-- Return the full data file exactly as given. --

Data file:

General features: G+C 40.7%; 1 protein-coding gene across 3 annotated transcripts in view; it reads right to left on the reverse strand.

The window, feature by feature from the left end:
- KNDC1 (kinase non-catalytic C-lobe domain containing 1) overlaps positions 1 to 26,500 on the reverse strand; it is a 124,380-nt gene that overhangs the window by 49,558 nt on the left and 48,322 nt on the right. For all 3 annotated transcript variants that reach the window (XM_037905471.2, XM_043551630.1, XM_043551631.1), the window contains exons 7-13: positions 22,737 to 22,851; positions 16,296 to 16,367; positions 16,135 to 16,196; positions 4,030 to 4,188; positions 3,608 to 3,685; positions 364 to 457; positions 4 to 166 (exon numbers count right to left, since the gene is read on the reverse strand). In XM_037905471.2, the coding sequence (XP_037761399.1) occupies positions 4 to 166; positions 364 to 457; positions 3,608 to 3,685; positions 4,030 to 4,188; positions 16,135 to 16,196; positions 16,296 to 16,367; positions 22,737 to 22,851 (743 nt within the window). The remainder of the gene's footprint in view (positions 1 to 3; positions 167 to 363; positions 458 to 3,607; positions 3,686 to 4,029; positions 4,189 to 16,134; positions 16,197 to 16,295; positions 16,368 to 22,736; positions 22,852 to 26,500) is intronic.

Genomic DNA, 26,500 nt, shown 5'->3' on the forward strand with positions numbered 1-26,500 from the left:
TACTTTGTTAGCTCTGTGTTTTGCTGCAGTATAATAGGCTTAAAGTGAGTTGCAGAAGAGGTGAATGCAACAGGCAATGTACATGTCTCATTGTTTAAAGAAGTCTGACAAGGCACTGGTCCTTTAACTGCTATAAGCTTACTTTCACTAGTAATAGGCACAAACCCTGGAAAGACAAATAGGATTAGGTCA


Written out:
General features: G+C 40.7%; 1 protein-coding gene across 3 annotated transcripts in view; it reads right to left on the reverse strand.

The window, feature by feature from the left end:
- KNDC1 (kinase non-catalytic C-lobe domain containing 1) overlaps positions 1 to 26,500 on the reverse strand; it is a 124,380-nt gene that overhangs the window by 49,558 nt on the left and 48,322 nt on the right. For all 3 annotated transcript variants that reach the window (XM_037905471.2, XM_043551630.1, XM_043551631.1), the window contains exons 7-13: positions 22,737 to 22,851; positions 16,296 to 16,367; positions 16,135 to 16,196; positions 4,030 to 4,188; positions 3,608 to 3,685; positions 364 to 457; positions 4 to 166 (exon numbers count right to left, since the gene is read on the reverse strand). In XM_037905471.2, the coding sequence (XP_037761399.1) occupies positions 4 to 166; positions 364 to 457; positions 3,608 to 3,685; positions 4,030 to 4,188; positions 16,135 to 16,196; positions 16,296 to 16,367; positions 22,737 to 22,851 (743 nt within the window). The remainder of the gene's footprint in view (positions 1 to 3; positions 167 to 363; positions 458 to 3,607; positions 3,686 to 4,029; positions 4,189 to 16,134; positions 16,197 to 16,295; positions 16,368 to 22,736; positions 22,852 to 26,500) is intronic.

Genomic DNA, 26,500 nt, shown 5'->3' on the forward strand with positions numbered 1-26,500 from the left:
TACTTTGTTAGCTCTGTGTTTTGCTGCAGTATAATAGGCTTAAAGTGAGTTGCAGAAGAGGTGAATGCAACAGGCAATGTACATGTCTCATTGTTTAAAGAAGTCTGACAAGGCACTGGTCCTTTAACTGCTATAAGCTTACTTTCACTAGTAATAGGCACAAACCCTGGAAAGACAAATAGGATTAGGTCA